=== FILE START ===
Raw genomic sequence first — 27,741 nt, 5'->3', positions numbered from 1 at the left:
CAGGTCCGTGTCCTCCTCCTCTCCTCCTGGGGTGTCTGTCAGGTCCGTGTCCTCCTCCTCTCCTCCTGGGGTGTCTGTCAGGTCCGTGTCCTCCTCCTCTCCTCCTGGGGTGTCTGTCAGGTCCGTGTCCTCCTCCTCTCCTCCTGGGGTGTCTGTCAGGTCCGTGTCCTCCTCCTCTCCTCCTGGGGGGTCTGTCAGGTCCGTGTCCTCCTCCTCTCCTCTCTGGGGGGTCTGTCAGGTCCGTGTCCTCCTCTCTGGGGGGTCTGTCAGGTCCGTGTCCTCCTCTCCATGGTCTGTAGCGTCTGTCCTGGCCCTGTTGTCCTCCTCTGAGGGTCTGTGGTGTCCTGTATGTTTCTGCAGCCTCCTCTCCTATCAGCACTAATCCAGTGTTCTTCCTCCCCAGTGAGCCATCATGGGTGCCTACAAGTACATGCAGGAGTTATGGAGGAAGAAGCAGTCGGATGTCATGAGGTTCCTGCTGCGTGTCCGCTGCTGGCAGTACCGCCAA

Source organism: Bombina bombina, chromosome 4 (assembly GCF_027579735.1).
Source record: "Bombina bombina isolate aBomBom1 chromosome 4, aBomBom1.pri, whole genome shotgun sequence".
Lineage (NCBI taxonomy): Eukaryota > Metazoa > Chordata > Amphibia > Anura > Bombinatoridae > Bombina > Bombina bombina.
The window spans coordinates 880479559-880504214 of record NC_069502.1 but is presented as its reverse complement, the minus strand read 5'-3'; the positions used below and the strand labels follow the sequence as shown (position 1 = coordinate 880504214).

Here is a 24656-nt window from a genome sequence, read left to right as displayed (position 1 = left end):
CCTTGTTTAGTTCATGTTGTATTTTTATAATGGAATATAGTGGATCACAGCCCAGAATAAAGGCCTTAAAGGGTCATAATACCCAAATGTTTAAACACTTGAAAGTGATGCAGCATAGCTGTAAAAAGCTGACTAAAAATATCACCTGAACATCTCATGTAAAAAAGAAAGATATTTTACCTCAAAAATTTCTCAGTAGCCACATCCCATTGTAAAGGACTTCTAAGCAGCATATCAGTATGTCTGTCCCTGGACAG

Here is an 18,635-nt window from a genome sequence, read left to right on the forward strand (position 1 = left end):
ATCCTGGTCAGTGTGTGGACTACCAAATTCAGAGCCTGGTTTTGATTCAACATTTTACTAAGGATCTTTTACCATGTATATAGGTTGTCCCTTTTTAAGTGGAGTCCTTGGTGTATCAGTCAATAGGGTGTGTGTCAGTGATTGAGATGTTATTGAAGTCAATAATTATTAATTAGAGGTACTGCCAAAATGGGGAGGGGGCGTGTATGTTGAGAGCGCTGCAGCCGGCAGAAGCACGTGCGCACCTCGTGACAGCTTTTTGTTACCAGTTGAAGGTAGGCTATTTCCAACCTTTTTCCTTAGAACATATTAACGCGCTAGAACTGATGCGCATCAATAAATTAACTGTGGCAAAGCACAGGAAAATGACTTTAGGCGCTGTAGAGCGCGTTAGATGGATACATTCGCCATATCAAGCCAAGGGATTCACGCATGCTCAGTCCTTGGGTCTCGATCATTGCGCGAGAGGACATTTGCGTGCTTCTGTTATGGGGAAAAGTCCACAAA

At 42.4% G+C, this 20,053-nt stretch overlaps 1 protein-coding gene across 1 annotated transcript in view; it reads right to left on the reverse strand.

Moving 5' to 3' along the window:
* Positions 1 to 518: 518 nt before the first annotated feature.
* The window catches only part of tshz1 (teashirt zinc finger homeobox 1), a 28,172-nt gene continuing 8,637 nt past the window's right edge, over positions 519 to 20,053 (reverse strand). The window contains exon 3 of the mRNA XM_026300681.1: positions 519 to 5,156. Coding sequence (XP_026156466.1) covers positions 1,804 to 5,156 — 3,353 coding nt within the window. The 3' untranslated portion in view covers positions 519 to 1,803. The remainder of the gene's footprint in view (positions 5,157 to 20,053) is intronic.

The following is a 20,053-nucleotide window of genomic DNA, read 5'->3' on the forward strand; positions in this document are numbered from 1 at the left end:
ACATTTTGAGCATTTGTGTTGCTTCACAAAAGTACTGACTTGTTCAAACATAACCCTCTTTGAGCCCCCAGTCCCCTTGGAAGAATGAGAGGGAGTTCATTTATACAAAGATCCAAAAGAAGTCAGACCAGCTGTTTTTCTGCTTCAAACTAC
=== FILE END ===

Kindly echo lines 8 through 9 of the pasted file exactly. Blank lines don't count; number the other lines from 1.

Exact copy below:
CCTTGTTTAGTTCATGTTGTATTTTTATAATGGAATATAGTGGATCACAGCCCAGAATAAAGGCCTTAAAGGGTCATAATACCCAAATGTTTAAACACTTGAAAGTGATGCAGCATAGCTGTAAAAAGCTGACTAAAAATATCACCTGAACATCTCATGTAAAAAAGAAAGATATTTTACCTCAAAAATTTCTCAGTAGCCACATCCCATTGTAAAGGACTTCTAAGCAGCATATCAGTATGTCTGTCCCTGGACAG

Here is an 18,635-nt window from a genome sequence, read left to right on the forward strand (position 1 = left end):